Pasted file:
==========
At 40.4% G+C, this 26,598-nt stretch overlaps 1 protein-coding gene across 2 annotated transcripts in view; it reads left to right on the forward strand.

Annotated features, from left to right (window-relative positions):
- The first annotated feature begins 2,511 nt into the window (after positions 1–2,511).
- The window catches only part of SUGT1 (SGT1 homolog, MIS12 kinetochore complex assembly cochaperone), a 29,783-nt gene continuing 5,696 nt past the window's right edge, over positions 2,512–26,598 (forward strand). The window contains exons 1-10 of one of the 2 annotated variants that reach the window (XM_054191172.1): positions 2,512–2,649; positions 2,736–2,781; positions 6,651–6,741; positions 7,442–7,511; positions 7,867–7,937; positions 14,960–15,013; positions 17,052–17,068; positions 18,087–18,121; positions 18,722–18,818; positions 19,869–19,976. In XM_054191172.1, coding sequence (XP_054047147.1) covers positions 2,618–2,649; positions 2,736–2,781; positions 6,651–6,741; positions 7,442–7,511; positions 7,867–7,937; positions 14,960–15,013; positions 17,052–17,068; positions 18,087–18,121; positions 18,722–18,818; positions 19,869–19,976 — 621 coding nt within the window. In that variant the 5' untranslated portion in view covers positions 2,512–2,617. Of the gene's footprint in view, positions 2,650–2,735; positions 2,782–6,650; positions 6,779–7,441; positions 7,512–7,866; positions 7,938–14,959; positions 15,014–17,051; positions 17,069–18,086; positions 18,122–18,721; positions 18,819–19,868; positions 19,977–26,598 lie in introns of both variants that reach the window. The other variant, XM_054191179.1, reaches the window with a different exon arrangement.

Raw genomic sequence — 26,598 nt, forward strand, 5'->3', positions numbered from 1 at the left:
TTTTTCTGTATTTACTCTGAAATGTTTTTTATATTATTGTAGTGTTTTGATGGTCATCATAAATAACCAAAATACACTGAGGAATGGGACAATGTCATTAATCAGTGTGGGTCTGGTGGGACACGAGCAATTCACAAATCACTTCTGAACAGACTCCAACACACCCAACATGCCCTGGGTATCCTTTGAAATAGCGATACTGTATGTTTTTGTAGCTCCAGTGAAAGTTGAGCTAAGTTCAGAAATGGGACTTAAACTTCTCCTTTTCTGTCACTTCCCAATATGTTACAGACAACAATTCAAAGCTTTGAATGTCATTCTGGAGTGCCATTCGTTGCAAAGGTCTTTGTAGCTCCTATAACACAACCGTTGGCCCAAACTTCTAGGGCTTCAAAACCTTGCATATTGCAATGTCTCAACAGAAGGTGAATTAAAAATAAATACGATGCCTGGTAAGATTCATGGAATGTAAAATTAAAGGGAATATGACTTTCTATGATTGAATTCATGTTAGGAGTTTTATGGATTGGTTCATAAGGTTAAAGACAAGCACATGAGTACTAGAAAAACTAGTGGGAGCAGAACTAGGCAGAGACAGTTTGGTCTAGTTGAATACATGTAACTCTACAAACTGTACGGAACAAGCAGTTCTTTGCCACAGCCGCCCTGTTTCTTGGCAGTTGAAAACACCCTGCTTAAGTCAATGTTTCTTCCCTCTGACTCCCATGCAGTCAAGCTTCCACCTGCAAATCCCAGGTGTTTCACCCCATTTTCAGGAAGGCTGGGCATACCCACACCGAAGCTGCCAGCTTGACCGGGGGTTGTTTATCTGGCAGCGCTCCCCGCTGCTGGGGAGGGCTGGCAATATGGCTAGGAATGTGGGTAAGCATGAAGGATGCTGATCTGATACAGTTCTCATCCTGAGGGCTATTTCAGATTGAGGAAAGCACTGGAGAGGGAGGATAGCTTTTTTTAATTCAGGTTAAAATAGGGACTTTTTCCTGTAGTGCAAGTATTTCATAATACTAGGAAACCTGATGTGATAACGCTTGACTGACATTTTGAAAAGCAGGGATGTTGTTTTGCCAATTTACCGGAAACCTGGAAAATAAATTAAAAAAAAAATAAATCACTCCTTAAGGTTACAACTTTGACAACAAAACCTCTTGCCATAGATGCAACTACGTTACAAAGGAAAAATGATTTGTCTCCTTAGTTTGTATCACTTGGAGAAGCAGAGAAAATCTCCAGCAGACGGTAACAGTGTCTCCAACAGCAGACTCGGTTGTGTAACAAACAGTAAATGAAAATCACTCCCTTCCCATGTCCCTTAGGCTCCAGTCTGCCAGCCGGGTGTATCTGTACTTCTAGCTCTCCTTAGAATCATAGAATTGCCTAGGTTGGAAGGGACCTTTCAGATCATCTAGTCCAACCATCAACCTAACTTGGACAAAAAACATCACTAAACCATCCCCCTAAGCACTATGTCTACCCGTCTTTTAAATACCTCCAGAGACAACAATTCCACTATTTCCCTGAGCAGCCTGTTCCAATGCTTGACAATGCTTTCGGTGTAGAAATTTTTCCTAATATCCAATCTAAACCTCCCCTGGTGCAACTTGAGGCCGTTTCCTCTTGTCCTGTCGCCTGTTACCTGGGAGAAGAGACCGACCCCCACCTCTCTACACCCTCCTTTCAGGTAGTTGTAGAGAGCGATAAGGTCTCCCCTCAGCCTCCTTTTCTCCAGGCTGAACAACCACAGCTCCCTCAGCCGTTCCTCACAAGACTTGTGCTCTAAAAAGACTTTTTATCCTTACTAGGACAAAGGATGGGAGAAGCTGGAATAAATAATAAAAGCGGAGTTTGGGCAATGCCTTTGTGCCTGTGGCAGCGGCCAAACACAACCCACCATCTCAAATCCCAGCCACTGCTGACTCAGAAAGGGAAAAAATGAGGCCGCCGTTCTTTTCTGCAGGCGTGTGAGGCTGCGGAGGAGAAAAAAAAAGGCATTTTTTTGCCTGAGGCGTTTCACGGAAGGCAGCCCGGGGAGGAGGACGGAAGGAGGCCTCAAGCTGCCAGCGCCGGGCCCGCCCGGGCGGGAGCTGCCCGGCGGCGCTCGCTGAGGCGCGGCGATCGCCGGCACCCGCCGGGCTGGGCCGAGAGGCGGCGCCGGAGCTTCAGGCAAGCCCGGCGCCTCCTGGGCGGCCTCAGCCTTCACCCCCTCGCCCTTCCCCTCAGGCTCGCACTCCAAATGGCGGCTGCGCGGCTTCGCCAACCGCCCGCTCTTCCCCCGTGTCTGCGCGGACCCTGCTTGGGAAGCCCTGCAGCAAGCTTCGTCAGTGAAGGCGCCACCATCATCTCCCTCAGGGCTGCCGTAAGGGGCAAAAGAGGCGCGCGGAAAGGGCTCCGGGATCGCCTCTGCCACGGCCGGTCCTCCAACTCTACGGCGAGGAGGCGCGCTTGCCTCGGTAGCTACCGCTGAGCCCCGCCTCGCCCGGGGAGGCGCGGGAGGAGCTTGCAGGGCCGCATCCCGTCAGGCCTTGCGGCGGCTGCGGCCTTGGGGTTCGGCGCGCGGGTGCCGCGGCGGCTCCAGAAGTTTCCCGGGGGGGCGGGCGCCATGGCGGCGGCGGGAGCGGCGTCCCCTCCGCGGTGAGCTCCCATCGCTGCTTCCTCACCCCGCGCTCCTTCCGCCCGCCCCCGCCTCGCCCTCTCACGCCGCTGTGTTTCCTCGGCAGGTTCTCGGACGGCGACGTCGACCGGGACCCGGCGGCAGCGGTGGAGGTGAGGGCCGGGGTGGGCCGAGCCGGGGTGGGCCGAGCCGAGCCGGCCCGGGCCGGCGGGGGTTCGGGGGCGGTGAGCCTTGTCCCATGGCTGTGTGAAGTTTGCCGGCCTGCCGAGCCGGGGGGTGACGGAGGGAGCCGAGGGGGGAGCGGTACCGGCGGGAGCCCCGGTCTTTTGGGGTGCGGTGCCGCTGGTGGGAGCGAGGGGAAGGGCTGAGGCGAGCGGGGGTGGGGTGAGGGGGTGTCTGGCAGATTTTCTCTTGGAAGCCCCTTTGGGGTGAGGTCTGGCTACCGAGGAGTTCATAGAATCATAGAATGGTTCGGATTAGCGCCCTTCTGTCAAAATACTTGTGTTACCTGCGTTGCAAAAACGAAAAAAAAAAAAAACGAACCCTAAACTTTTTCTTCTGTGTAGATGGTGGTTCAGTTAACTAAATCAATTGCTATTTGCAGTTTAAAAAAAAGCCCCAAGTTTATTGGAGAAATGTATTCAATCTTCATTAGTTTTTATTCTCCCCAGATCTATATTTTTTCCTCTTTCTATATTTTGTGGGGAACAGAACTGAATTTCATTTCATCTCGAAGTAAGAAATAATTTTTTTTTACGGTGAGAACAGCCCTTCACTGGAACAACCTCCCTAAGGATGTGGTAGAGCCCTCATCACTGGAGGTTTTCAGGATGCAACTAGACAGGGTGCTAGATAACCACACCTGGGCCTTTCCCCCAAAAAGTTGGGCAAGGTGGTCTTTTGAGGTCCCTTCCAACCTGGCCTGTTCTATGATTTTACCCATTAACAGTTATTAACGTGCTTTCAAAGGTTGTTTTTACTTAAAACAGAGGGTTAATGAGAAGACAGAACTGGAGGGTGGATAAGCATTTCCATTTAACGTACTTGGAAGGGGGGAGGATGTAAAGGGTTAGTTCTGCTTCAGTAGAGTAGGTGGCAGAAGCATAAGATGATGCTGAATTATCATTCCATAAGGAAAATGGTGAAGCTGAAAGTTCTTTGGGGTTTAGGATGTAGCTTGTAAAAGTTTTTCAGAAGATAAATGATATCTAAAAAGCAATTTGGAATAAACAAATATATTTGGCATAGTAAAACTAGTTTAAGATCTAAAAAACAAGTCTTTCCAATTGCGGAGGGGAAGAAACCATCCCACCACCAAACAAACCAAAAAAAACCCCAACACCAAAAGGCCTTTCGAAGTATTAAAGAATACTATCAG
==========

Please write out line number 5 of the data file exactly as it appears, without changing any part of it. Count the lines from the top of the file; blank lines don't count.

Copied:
Raw genomic sequence — 26,598 nt, forward strand, 5'->3', positions numbered from 1 at the left: